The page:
Employees of Sputnik news agency were appalled when a British paper revealed their names and photos under the headline ‘Kremlin stooge’ but say it falls in line with the fervent Russia-bashing trend in the UK media.
On Sunday, the Times published the names and photographs of eight people working for the Edinburgh bureau of the Russian-funded news agency, Sputnik.
The employees mentioned varied from reporters to management to a person in charge of the IT department. The outlet was referred to as a “Kremlin stooge” in the story’s headline and the piece cited a politician who claimed that Sputnik actively seeks to “destabilize” the country.
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Johanna Ross, a producer at Sputnik, experienced “a bit of a shock” having seen her face printed on the pages of one of Britain’s leading papers. It was especially saddening that her profile was featured under the ‘Kremlin stooge’ headline.
“But it’s hardly surprising given the anti-Russian sentiment prevalent in all UK newspapers,” Ross told RT.
It’s certainly isn’t nice to see yourselves being put up there as some kind of identity parade of a fearsome kind of criminals as if you’ve done something wrong.
Johanna’s colleague, Daniel Powell was also “annoyed” to learn that the Times included him in the ‘stooge list.’ The paper was “being foolish and disrespectful to the staff,” Powell, said. He believes it is the controversies plaguing British domestic politics that make Russian-owned outlets easy targets.
It forms part of the anti-Russian agenda perpetuated by the government as a deflection tactic from Brexit and other issues.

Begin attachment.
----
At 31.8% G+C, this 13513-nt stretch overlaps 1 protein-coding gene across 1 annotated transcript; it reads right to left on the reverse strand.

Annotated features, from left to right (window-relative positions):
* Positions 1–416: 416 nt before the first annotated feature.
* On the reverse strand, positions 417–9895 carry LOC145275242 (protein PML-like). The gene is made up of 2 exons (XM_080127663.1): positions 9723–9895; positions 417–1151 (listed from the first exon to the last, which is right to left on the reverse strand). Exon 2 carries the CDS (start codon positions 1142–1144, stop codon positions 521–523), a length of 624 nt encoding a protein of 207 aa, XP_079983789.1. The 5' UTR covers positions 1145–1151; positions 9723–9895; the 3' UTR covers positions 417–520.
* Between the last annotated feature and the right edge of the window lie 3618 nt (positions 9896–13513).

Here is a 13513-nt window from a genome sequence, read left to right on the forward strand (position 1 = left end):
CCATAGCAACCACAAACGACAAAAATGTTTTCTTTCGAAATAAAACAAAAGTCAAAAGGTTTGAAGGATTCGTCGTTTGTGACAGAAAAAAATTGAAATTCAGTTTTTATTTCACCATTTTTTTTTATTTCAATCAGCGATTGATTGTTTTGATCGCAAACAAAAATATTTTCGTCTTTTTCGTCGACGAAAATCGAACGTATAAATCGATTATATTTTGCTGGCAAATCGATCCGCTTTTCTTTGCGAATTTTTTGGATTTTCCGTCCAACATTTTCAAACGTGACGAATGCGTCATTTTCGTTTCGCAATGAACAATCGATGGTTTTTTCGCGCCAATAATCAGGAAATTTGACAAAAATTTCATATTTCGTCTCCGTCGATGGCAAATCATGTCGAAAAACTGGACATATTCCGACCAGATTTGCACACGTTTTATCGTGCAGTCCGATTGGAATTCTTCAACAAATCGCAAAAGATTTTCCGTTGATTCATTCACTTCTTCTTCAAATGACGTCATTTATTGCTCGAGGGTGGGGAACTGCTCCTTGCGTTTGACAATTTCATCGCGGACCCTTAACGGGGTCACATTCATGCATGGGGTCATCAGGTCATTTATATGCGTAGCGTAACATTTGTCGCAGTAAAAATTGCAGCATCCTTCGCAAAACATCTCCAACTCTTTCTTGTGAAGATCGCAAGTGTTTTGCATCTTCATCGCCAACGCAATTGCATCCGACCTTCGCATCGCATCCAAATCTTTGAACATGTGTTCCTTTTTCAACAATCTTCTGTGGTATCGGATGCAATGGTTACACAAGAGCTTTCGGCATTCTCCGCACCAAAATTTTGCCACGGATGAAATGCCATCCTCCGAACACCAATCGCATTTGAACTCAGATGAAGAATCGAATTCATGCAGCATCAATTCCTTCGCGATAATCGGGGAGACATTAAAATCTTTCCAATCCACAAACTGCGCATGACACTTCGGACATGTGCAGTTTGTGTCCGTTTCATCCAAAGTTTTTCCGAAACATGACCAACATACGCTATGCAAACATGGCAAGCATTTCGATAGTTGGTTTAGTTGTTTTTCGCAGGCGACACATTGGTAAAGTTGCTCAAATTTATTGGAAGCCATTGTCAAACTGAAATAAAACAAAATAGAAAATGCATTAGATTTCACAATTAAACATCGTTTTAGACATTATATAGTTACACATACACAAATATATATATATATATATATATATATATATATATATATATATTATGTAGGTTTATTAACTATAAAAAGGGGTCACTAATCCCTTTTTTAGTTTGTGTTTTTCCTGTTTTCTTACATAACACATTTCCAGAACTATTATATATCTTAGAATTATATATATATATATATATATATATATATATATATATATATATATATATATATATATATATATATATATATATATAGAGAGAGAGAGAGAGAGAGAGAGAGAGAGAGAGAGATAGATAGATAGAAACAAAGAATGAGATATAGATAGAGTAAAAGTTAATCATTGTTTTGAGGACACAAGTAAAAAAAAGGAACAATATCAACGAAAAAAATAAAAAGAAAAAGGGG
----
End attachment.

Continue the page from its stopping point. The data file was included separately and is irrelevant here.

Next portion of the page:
The Times piece targeting Sputnik followed a number of leakes by a group – supposedly associated with Anonymous – about a controversial Scottish-based think tank, the Institute for Statecraft (IFS).
The leaked files revealed how the IFS’ Integrity Initiative used taxpayers’ money to manage a covert ‘network’ of public figures and engaged in Europe-wide meddling under the guise of fighting so-called ‘Russian propaganda.’
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A report in the Times emphasized the “mounting suspicion” that a cyber-attack on the Institute for Statecraft was ordered by none other than the Kremlin. That assumption was largely based on the fact that RT and Sputnik were among the first to cover the issue.
Those working for Russian-owned news agencies have “done nothing wrong” by reporting on the IFS leaks, journalist Luc Rivet told RT, because the story is important and something the citizens should know about.
Sputnik producer Johanna Ross doesn’t feel discouraged from covering such topics either.
This very much indicates that we’re doing something right here. It’s certainly not going to dissuade us from investigating the Integrity Initiative more.
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